Ask a doctor

Nose Straightening During Septoplasty?

Can any slight nose-straightening be done during Septoplasty, or is that strictly Rhinoplasty?

Doctor Answers (22)

Combining septoplasty and rhinoplasty

+2

Septoplasty is performed to remove deviated portions of the central septal cartilage, which is anatomically straight at birth.  Rhinoplasty addresses elements of the septum, bone, and cartilage to affect a change in the cosmetic contour of the nose.  Both procedures can be performed and at once.  Every septoplasty and rhinoplasty should be designed and planned differently to match your desires. 


Los Angeles Plastic Surgeon
5.0 out of 5 stars 53 reviews

Septoplasty straightens the nasal septum

+2

Operating on the nasal septum is not the best approach to make the nose appear straight externally (to the naked eye).  A Septoplasty is very good at improving the breathing, by straightening the nasal septum.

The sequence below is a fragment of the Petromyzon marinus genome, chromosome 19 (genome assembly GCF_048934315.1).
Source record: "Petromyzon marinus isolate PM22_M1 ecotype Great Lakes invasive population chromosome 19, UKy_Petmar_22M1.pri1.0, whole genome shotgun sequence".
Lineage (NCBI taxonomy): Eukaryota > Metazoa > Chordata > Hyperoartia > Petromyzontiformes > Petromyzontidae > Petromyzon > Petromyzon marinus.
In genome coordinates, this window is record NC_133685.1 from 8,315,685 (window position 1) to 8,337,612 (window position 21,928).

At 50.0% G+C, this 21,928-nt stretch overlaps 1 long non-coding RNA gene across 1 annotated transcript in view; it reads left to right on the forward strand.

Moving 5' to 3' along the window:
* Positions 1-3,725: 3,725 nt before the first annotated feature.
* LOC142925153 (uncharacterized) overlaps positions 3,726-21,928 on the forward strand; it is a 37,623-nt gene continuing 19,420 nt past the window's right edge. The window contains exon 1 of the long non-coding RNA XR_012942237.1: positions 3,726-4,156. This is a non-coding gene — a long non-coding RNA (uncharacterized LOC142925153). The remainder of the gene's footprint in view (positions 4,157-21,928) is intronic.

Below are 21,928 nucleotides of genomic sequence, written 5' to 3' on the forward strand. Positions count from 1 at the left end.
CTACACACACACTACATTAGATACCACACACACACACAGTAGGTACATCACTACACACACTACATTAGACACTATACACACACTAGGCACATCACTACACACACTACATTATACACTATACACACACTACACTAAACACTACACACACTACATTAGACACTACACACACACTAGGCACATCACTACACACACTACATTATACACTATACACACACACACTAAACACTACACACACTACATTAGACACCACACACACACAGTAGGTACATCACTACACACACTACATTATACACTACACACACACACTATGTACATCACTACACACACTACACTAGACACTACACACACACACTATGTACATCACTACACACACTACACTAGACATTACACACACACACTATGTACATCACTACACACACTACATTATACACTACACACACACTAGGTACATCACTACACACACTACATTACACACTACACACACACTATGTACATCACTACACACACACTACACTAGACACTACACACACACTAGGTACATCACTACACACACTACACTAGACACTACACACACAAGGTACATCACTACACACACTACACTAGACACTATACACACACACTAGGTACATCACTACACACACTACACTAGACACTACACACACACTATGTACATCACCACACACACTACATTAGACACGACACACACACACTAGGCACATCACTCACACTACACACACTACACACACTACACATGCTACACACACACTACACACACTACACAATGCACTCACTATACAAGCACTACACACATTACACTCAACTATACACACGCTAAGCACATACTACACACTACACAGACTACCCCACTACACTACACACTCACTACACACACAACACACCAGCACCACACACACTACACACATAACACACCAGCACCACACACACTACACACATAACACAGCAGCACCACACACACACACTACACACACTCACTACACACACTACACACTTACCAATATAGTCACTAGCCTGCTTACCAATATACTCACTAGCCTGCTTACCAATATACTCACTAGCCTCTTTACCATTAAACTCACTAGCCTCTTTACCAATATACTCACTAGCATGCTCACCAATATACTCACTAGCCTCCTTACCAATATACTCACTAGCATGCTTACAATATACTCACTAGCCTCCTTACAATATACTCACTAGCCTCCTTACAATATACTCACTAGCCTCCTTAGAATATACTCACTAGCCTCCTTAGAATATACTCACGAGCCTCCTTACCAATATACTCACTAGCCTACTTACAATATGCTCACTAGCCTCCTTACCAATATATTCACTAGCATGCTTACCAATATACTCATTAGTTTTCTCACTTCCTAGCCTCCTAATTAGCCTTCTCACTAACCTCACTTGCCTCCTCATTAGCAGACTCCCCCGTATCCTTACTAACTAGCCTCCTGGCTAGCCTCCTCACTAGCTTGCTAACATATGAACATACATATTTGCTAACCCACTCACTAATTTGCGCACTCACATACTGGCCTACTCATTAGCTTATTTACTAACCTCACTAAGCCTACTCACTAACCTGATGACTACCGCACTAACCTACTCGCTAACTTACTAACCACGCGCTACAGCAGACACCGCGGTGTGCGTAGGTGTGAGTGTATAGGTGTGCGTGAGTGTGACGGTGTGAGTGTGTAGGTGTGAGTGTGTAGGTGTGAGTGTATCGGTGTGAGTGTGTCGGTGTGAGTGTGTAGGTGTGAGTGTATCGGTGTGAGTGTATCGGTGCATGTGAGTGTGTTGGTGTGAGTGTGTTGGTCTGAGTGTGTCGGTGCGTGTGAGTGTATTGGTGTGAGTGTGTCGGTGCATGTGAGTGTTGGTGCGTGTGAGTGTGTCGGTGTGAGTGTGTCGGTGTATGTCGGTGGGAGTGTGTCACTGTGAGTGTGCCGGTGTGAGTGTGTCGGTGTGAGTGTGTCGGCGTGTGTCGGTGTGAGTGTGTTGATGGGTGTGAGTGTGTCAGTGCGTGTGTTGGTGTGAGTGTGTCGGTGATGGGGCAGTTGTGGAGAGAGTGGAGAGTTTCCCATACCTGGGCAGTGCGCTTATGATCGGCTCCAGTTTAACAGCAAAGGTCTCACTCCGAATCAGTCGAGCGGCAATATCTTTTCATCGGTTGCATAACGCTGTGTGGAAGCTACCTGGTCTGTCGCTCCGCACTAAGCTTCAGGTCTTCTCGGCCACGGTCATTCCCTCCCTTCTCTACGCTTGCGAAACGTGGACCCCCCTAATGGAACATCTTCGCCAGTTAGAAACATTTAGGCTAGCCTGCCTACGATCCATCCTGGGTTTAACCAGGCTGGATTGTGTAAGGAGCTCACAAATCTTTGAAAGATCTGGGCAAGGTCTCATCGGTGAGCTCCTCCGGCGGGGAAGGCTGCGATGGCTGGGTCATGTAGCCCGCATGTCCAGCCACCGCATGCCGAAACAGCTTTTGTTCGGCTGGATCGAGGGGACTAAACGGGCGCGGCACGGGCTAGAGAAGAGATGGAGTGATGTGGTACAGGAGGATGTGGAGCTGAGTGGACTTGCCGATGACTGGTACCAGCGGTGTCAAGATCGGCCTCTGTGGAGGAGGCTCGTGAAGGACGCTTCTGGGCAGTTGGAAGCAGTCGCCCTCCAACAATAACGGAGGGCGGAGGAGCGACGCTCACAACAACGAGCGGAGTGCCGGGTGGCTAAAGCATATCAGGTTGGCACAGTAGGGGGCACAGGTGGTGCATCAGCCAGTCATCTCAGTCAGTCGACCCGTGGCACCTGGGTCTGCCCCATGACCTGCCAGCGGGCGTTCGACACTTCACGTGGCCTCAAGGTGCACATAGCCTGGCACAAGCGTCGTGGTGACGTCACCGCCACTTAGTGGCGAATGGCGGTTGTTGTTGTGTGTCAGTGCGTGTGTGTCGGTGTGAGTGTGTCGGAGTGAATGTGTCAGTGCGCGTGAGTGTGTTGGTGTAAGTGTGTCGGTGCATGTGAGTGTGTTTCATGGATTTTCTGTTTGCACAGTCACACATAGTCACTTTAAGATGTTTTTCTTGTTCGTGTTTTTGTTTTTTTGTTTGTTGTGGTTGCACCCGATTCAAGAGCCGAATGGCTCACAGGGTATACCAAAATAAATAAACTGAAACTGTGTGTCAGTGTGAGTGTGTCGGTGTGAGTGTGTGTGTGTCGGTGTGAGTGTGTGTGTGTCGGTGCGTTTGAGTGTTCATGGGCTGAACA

Robert Mounsey, MD
Toronto Facial Plastic Surgeon
5.0 out of 5 stars 7 reviews

Septoplasty and Rhinoplasty

+1
Thank you for your question. Septoplasty is a surgical procedure which generally entails modification of the cartilage of the nasal septum. It is undertaken to improve symptomatic nasal airway obstruction when deviation or crookedness of the septum is judged to contribute to those symptoms. In most cases, septoplasty will not change the outside shape of the nose. If you find your nasal appearance to be unsatisfactory, you may be a candidate for rhinoplasty. Rhinoplasty is undertaken to improve the shape and/or size of the nose. Good luck to you.

James M. Pearson, MD
Los Angeles Facial Plastic Surgeon
5.0 out of 5 stars 32 reviews

You might also like...

Septoplasty can straighten some parts of the nose

+1

Good question. A septoplasty can straighten some parts of the nose that are visible from the outside and may be necessary to have a succesful cosmetic rhinoplasty.  Usually we think of a rhinoplasty as correcting the outside appearance and a septoplasty to correct the inside breathing.  There is an old saying" as the septum goes- so goes the nose"  This means that correcting a septal deformity may be necessary in order to have a succesful rhinoplasty. After having done about a 1.000 nasal surgeries it is important to recognize that fact.